I occasionally get asked about things like backups and passwords, and generally how to make one’s digital life a bit safer/easier, and I’ve been trying to write a reference blog post about this sort of thing for months, but it keeps running away with me. What follows is my opinion on the most sensible things one can do to make one’s digital life better.
Step One: Get a Mac.
Yeah, I know. They’re very expensive, and most people feel that a much cheaper Windows machine is, in some sense, better value. I disagree.
The ease of use of a Mac – the automation of backups, the lack of need to worry overly-much about viruses, and the overall better standard of the software, pays for itself in man-hours spent doing useful things instead of fighting with the operating system and doing tedious maintenance jobs.
More than that: you’ll probably find it has a much longer lifespan that any PC you’ve owned. I’m still using a Mac I bought in 2005 – not as my main computer, but I use it daily, and it’s working just fine. The laptop I’m writing on now, is three years old, but is showing no signs of age. I know plenty of people using five-year-old Macs who have no complaints about them. I don’t think I know many people who are 100% happy with their five-year-old PCs.
All that said: I’ve no interest in arguing with people who disagree, I’m just saying that in my professional opinion, the single thing you can do that will most improve your digital life, making it safer and easier, is to save up the money, and get a Mac. But if you disagree, well, the rest of this guide should still work for you. Basically: as long as you’re using a computer that you’re actively happy using, then you’re using the right computer for you.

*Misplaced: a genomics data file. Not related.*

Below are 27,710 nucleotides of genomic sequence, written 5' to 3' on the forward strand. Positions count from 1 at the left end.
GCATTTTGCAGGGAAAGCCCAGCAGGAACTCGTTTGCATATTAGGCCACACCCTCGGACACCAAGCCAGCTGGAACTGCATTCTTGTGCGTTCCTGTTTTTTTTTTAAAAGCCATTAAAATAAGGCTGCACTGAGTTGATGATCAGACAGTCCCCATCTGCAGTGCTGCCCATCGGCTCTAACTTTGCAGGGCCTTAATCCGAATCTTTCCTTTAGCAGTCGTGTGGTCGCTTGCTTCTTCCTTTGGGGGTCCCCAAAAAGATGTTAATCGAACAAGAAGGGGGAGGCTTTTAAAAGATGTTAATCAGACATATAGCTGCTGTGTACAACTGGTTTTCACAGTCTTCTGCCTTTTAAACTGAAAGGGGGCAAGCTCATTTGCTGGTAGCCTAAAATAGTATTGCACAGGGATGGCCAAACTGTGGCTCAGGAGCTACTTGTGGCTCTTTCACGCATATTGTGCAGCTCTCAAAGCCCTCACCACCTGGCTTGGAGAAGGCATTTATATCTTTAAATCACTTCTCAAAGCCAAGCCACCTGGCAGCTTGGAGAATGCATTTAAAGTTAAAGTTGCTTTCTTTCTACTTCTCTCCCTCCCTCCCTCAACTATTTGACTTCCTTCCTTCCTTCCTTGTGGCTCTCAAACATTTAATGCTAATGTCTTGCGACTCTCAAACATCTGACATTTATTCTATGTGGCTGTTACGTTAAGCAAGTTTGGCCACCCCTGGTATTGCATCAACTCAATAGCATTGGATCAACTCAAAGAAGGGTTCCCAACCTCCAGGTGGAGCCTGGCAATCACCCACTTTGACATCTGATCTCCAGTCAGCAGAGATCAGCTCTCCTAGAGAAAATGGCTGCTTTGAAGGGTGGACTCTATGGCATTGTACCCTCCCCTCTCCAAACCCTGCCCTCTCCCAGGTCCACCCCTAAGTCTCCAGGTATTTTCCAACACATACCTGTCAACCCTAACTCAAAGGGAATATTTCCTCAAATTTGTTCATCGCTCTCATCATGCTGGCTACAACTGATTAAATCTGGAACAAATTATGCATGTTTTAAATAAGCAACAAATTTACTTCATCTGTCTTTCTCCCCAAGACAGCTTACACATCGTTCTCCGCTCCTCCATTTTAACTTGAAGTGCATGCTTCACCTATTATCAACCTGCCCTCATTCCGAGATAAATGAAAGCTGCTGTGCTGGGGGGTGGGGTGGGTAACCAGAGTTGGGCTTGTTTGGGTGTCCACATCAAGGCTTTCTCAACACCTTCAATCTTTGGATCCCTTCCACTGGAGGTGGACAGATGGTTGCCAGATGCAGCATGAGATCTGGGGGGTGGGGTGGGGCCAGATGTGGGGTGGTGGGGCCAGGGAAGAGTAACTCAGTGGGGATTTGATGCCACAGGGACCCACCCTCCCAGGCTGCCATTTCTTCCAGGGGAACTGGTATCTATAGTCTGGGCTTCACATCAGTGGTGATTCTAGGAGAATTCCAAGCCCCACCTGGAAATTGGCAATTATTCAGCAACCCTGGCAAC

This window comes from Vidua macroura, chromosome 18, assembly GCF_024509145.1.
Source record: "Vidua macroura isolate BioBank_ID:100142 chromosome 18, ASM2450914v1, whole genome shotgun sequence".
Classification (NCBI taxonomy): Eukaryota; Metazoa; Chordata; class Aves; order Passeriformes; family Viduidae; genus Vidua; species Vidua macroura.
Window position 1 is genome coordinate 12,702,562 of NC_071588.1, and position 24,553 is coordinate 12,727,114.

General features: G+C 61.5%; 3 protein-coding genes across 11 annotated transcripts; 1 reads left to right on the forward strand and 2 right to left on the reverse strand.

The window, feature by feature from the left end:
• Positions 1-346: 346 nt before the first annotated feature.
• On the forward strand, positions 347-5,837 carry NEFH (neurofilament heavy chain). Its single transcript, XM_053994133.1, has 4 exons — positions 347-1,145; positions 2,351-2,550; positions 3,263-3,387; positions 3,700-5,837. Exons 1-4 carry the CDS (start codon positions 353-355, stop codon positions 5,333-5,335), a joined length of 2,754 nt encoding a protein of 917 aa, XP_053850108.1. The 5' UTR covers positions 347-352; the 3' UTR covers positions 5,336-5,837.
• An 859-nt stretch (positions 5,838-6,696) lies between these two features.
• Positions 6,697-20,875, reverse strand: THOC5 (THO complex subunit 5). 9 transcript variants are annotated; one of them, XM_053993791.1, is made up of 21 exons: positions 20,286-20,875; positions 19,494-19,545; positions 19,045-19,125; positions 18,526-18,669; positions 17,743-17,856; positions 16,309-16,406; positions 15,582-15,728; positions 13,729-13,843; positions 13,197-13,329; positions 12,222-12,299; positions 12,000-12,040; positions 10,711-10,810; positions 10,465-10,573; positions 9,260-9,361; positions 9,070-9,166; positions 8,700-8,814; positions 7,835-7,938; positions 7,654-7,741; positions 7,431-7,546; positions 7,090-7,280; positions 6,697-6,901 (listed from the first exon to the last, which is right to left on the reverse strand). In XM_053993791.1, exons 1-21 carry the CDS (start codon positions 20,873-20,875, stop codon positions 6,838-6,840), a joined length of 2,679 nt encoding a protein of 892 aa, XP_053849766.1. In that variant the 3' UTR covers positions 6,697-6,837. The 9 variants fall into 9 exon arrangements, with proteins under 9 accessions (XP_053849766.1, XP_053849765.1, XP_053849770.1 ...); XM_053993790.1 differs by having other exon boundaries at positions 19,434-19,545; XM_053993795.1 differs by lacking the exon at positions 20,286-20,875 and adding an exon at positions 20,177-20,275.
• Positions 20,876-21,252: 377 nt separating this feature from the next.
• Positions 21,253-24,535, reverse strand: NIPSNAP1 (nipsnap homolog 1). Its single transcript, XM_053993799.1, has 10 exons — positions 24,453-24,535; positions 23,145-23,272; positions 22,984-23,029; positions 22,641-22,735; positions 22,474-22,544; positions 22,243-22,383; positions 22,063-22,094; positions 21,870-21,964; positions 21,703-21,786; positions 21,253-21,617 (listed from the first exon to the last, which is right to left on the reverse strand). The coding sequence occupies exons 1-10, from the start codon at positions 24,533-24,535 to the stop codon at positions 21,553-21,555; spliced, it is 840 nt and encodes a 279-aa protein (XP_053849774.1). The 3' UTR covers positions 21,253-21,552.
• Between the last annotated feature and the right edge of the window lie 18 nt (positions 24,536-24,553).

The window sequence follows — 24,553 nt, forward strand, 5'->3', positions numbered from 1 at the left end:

Step Two: Backups
Buy as large an external hard drive as you can afford. Plug it in.
If you’ve got a Mac, Time Machine will offer itself up – set it up, and away you go.
If you’ve got anything else: get an account with Crashplan and install their software. They offer a version that does free local backups – so all you need to do is buy an external hard drive, plug it in, and set it up, and it’ll keep a local copy of everything you need.
If you can afford it, I also strongly suggest getting a paid account with them (on both Mac and Windows) and using their internet backups as well. That way, if you’re burgled, and your hard drive stolen, or your house catches fire, or something like that, then while you might have lost all sort of things, you won’t have lost your data.
Step Three: Passwords
There are only two passwords in your life you should be able to remember and type by hand: your log on password for your computer, and a second password that unlocks your password manager. Everything else should be 20 or more random characters, mixing numbers, letters and punctuation, held in a password manager. If you can remember and type your gmail password, or your amazon password or your facebook or twitter password, it’s not secure enough. And if you’re using the same password for more than one website, it’s definitely not secure enough.
Step Four: Anti-Virus
Install Sophos. Honestly: I’ve been using a Mac for long enough that my anti-virus recommendations may be hopelessly out of date. I mostly rely on the fact that Mac viruses are few and far between, and that I never open unexpected email attachments to keep me virus free. But back when I was using Windows based systems, Sophos was far and away the best one I found.
That’s really pretty much it. There’s other things I could recommend – browser extensions to do improving privacy and security, but the big ones are really: use a good backup system and a password manager.
I hope that lot is useful to someone.